Although it is true that we must debate controversial issues, we must not forget that there exists a core of uncontroversial ethical issues that were settled a long time ago. We must make students aware that there is a standard of ethical ideals that all civilizations worthy of the name have discovered. We must encourage them to read the Bible, Aristotle’s Ethics, Shakespeare’s King Lear, the Koran, and the Analects of Confucius. In almost any great work, they encounter these basic moral virtues: integrity, respect for human life, self-control, honesty, courage, and self-sacrifice. We must bring the great books and great ideas back into the core of the curriculum.

American children have a right to their moral heritage. They should know the Bible. They should be familiar with the moral truths in the tragedies of Shakespeare and in the political ideas of Jefferson, Madison, and Lincoln. They should be exposed to the exquisite moral sensibility in the novels of Jane Austen, George Eliot, and Mark Twain, to mention some of my favorites. These great works are their birthright.

This is not to say that a good literary, artistic, and philosophical education suffices to create ethical human beings, nor to suggest that teaching the classics will by itself repair the moral ozone layer. But we cannot, in good conscience, allow our children to remain morally illiterate. All healthy societies pass along their moral and cultural traditions to their children.

This leads to another basic reform. Teachers, professors, and other social critics should be encouraged to moderate their attacks on our culture and its institutions. They should treat great literary works as literature and not as reactionary political tracts. In many classrooms today, students only learn to "uncover" the allegedly racist, sexist, and elitist elements in the great books.

Meanwhile, pundits, social critics, radical feminists, and other intellectuals on the cultural left never seem to tire of running down our society and its institutions and traditions. We are overrun by determined advocacy groups that overstate the weaknesses of our society and show very little appreciation for its merits and strengths. I would urge those professors and teachers who use their classrooms to disparage America to consider the possibility that they are doing more harm than good. Their goal may be to create sensitive, critical citizens, but what they are actually doing is producing confusion and cynicism. Their goal may be to improve students’ awareness of the plight of exploited peoples, but what they are actually doing is producing kids who are capable of doubting that the Holocaust took place and kids who are incapable of articulating moral objections to human sacrifice.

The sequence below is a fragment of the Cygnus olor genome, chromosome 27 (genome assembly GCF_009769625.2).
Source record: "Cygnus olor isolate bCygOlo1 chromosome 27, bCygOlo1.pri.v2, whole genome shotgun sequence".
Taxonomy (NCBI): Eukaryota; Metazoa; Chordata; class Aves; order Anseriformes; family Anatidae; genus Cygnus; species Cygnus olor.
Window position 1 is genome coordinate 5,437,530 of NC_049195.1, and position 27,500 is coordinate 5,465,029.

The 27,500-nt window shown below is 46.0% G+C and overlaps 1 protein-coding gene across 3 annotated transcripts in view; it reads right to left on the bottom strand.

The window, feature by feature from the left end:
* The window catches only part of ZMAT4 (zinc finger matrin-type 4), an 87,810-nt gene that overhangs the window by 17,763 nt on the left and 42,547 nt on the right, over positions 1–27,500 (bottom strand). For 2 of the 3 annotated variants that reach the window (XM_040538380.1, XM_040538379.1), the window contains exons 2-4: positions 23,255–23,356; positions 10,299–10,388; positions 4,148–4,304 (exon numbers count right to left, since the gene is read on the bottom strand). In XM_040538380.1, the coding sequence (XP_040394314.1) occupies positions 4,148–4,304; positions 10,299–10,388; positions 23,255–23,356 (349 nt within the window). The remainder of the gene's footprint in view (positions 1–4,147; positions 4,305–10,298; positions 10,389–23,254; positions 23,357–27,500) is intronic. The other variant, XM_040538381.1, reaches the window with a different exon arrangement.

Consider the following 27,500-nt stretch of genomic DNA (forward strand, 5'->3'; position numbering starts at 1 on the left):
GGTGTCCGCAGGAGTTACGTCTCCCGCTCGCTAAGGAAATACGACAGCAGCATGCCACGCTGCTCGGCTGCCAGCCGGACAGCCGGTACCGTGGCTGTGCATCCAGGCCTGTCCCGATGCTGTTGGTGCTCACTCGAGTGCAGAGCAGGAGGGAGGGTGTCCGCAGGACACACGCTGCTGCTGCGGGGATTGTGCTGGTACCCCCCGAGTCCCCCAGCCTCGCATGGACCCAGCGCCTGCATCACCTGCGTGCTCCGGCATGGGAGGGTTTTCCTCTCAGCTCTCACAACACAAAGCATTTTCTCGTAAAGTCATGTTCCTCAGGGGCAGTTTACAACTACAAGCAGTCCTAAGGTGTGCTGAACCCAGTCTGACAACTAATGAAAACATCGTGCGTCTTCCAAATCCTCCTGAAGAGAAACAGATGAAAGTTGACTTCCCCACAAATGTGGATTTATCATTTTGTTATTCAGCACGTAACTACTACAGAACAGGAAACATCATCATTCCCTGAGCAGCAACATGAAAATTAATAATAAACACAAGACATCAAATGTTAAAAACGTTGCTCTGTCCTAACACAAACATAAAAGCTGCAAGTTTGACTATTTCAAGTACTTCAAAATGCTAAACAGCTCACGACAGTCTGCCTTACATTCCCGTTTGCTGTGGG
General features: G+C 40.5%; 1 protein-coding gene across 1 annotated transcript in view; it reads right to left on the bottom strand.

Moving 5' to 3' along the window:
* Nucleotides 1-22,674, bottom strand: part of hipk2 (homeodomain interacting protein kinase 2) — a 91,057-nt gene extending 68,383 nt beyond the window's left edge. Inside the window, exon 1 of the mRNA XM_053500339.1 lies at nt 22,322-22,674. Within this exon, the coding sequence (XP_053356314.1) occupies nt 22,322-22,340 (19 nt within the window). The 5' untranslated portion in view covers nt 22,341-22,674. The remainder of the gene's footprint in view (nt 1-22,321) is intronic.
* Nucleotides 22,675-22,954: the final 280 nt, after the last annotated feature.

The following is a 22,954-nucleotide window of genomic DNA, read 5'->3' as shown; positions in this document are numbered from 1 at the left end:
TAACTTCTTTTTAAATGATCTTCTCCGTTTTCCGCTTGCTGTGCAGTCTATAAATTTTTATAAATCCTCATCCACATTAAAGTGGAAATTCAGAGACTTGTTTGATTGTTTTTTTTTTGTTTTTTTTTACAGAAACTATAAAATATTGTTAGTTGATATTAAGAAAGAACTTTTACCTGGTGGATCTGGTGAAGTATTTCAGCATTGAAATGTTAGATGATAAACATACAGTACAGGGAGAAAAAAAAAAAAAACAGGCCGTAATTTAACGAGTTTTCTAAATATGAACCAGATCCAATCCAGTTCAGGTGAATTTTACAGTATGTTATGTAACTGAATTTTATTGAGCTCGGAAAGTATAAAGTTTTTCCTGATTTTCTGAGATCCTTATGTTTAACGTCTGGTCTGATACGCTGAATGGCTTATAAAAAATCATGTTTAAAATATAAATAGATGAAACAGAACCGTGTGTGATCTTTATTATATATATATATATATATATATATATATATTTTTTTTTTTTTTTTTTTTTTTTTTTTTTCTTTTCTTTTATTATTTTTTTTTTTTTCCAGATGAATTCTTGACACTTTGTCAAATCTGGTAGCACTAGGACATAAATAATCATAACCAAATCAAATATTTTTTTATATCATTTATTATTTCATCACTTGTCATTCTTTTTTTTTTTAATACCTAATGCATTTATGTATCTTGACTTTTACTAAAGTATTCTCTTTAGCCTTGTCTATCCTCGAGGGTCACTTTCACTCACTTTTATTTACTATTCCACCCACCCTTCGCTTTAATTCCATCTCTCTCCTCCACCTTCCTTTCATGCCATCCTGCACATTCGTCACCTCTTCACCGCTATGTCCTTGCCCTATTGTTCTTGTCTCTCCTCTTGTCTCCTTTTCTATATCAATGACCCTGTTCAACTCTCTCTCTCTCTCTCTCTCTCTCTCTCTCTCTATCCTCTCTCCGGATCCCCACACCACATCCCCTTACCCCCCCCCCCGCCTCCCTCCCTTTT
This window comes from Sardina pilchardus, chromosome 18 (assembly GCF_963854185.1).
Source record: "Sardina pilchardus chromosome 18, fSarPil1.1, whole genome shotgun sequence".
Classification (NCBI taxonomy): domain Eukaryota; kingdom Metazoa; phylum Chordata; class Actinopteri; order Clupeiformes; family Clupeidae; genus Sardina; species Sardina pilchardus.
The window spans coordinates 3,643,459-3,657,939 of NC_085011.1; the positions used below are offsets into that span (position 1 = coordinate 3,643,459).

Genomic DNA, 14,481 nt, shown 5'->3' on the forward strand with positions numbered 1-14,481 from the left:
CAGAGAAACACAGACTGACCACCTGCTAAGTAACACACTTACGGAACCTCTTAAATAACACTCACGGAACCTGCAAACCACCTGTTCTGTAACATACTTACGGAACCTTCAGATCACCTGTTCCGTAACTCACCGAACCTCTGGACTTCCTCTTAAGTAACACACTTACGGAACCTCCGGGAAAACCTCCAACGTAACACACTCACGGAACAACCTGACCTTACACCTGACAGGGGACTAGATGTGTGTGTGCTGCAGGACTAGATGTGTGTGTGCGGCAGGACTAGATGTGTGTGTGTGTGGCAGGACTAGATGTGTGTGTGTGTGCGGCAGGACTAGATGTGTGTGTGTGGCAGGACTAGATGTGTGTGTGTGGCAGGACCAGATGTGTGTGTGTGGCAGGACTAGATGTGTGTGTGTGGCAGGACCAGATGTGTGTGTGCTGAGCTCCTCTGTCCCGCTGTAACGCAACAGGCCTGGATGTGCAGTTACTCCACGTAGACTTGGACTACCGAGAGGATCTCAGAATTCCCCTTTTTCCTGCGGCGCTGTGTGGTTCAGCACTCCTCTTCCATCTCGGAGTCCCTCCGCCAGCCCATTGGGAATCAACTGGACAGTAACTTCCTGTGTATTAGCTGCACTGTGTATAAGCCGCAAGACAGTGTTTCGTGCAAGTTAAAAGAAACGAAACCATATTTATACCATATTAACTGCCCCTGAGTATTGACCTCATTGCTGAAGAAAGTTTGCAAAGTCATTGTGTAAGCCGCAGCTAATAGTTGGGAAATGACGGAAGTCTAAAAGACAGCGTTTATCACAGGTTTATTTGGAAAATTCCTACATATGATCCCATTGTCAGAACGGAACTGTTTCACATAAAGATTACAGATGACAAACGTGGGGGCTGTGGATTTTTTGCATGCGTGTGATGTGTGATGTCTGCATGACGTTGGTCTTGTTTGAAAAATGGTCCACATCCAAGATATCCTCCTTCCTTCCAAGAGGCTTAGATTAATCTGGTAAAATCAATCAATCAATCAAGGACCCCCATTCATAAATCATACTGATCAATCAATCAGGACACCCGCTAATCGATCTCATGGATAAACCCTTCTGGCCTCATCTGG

Preserving the Patrimony

Today we resemble those confused, scrofulous hippies of the late 1960s who finally went to the clinics for their dose of traditional medicine. We should follow their example. We are still a sound society; in more than one sense, we have inherited a very healthy constitution from our founding fathers. We know how to dispel the moral confusion and recover our bearings and our confidence. We have traditions and institutions of proven strength and efficacy, and we are still strong.

We need to bring back the great books and the great ideas. We need to transmit the best of our political and cultural heritage. We need to refrain from cynical attacks against our traditions and institutions. We need to expose the folly of all the schemes for starting from zero. We need to teach our young people to understand, respect, and protect the institutions that protect us and preserve our kindly, free, democratic society.

This we can do. And when we engage in the Great Relearning that is so badly needed today, we will find that the lives of our morally enlightened children will be saner, more dignified, and more humane.

Christina Hoff Sommers is the W. H. Brady Fellow at the American Enterprise Institute and is a professor of philosophy at Clark University. She has edited Vice and Virtue in Everyday Life and written Who Stole Feminism? She is currently writing a third book, The War Against Boys. An earlier version of this article appeared in Imprimis.

Next Summer 1998 Article

Copyright 1998 by Hudson Institute.